It is easier to prepare a deck for staining than it is for painting. You still need to clean the deck first but can skip most of the other steps usually required before painting. There is no need to use a sealer or primer like there is with paint. Instead, once the deck has fully dried after cleaning, you can immediately begin staining. Stain is also more forgiving of uneven coats.

Is Staining Easier Than Painting?

Most people find staining much easier than painting. Many stains contain a sealer, meaning you need only clean the deck well and let it dry before you apply the stain. After that, the only thing left to do is to let it dry completely.

Paints usually require the same cleaning, but also several extra steps. You need to seal the deck and apply a primer. At that point, you need to apply several coats of quality deck paint. 

Which Lasts Longer, Paint Or Stain?

Paint usually outlasts stain on exterior wood surfaces. While a high-quality stain may last five years, paint usually lasts at least ten years if properly applied and maintained.

Paint can be physically damaged, shortening its lifespan. You may chip or peel it by dropping or sliding something on it. That would leave an exposed, unprotected section of wood. This is an area where water can seep in and start to loosen the paint around that damaged spot. But you can repair the finish by touching up the paint, preventing further damage. 

This isn't a problem with stain, but the stain will naturally not last nearly as long. You need to apply a new coat of stain every few years to maintain its protective qualities, even if nothing has been dropped or slid across it.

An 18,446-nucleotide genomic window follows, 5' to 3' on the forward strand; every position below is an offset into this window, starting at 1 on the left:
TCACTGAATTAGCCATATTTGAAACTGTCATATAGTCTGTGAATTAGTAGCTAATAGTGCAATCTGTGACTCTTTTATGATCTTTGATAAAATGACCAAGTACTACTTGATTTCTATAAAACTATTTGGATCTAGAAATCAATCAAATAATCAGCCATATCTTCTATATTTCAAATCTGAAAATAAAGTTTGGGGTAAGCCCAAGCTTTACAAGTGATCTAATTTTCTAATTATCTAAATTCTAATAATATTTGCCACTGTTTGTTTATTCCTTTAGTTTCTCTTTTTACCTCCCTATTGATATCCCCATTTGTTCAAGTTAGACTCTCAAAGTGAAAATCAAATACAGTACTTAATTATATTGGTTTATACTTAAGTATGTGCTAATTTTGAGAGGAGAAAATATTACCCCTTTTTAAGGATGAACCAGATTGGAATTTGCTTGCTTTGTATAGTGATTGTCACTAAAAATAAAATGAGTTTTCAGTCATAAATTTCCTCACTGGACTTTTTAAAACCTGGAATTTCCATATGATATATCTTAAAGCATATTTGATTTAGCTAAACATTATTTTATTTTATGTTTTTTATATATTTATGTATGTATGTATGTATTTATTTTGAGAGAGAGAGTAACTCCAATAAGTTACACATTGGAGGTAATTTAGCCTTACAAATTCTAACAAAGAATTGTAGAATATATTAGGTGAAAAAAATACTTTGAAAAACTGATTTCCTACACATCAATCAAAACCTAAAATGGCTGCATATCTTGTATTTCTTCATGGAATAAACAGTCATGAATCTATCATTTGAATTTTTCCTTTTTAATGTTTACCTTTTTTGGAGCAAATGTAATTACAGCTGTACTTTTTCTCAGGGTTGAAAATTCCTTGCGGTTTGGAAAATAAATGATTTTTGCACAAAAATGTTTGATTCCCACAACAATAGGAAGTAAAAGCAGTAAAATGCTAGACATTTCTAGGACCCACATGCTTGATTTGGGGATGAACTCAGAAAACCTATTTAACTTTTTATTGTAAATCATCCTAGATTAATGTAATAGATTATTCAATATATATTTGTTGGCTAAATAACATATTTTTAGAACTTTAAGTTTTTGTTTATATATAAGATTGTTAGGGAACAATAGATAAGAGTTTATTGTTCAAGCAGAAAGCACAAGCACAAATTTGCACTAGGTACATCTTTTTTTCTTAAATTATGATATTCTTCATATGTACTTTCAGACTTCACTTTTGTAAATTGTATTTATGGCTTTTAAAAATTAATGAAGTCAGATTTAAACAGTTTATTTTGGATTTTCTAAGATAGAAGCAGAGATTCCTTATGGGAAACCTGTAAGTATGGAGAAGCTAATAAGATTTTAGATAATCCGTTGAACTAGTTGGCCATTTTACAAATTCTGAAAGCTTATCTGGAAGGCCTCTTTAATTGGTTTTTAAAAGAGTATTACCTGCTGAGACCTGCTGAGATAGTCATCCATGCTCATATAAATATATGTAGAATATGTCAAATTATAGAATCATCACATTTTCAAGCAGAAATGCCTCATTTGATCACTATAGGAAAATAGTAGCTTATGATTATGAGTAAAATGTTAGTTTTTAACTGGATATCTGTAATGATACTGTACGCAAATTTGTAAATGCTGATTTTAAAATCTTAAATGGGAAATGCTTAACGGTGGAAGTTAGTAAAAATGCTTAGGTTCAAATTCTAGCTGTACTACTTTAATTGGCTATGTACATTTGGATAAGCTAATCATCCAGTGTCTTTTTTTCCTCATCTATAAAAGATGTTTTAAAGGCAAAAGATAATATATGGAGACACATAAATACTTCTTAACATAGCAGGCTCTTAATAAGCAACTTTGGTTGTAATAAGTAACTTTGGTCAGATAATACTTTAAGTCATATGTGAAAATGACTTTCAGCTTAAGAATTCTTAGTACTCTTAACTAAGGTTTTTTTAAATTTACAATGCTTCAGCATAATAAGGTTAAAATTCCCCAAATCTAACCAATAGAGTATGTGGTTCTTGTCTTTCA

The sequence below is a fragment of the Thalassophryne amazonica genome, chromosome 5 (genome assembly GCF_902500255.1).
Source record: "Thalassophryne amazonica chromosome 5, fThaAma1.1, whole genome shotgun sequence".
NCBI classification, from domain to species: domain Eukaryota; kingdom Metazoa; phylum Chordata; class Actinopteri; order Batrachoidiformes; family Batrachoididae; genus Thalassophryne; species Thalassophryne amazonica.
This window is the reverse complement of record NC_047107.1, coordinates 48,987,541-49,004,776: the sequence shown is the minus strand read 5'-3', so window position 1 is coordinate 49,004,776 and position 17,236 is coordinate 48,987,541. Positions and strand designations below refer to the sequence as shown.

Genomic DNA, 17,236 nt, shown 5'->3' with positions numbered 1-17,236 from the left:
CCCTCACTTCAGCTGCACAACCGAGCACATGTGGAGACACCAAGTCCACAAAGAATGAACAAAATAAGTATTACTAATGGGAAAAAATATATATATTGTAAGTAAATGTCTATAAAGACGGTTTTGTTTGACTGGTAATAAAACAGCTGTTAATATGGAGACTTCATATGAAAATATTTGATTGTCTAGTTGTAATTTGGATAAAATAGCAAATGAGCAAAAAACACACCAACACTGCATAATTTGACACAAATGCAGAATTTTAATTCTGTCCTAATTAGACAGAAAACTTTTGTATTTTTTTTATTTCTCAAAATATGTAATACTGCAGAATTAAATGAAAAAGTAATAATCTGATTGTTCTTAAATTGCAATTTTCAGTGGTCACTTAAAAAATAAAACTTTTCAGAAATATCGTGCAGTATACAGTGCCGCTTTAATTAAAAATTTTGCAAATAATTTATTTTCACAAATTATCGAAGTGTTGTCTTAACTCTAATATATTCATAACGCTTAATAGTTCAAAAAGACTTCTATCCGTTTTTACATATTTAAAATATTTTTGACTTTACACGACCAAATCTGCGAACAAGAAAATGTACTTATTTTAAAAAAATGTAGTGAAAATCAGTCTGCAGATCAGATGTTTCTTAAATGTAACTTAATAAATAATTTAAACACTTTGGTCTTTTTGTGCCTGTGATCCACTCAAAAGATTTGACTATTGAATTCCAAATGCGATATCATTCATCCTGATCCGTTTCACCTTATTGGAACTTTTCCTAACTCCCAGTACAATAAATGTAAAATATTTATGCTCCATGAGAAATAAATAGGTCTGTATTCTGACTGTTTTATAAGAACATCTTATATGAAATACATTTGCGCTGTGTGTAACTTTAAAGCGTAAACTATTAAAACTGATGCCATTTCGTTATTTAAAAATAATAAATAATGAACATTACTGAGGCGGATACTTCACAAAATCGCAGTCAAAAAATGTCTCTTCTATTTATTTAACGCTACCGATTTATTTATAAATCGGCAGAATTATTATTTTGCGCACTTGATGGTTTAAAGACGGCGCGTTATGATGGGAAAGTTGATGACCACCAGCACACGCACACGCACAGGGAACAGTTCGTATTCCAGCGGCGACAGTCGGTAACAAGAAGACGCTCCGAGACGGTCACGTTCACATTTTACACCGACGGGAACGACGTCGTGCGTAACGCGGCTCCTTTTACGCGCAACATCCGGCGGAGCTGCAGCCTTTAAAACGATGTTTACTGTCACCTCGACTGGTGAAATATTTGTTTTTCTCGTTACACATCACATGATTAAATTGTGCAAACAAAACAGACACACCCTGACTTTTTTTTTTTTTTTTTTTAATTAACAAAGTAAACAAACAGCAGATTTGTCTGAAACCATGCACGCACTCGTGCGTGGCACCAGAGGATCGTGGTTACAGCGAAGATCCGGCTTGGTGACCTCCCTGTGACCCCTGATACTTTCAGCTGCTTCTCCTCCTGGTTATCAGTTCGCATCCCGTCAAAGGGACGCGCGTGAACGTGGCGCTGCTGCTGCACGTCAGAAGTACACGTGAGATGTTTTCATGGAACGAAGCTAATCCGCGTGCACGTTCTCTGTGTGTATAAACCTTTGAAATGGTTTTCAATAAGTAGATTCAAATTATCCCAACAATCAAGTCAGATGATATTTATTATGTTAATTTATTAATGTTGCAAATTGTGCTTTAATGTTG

Does Paint Need Primer?

You should always prime your exterior wood surfaces before painting. The primer provides a better seal to the wood, adheres better, and can help fill the pores and minor scuffs on the wood surface. If you do not use a primer, the paint may unevenly soak into the wood. This can be unsightly or even provide less protection to your surface.

Primer sticks to your wood better than paint will. Paint that does not have at least one good layer or primer under it will chip and peel much worse. Over time the natural oils and moisture in the wood can seep up through the paint. That can interfere with the paint's adhesion, but it can also leave ugly stains showing on your deck. Primer helps prevent that.

Can You Paint Over Stain?

With a little preparation, you can paint over stain. In fact, this is one advantage staining your deck has over painting it since you can later paint over the stain, but it is difficult to stain a previously painted deck.

If you are going to paint over stain, you should sand the surface with coarse sandpaper, something around 150-grit, so that the primer and paint will stick well. Other than that, the process is the same as any other paint job.

In Conclusion

While both stain and paint will protect your deck, there are advantages to each. Stain shows off the natural wood look better, while paint can cover flaws and lasts longer. In the end, there are tradeoffs to each one. You should consider the pros and cons of each before making a decision. Select what matches best with your home, and you will be fine, whichever way you choose to go.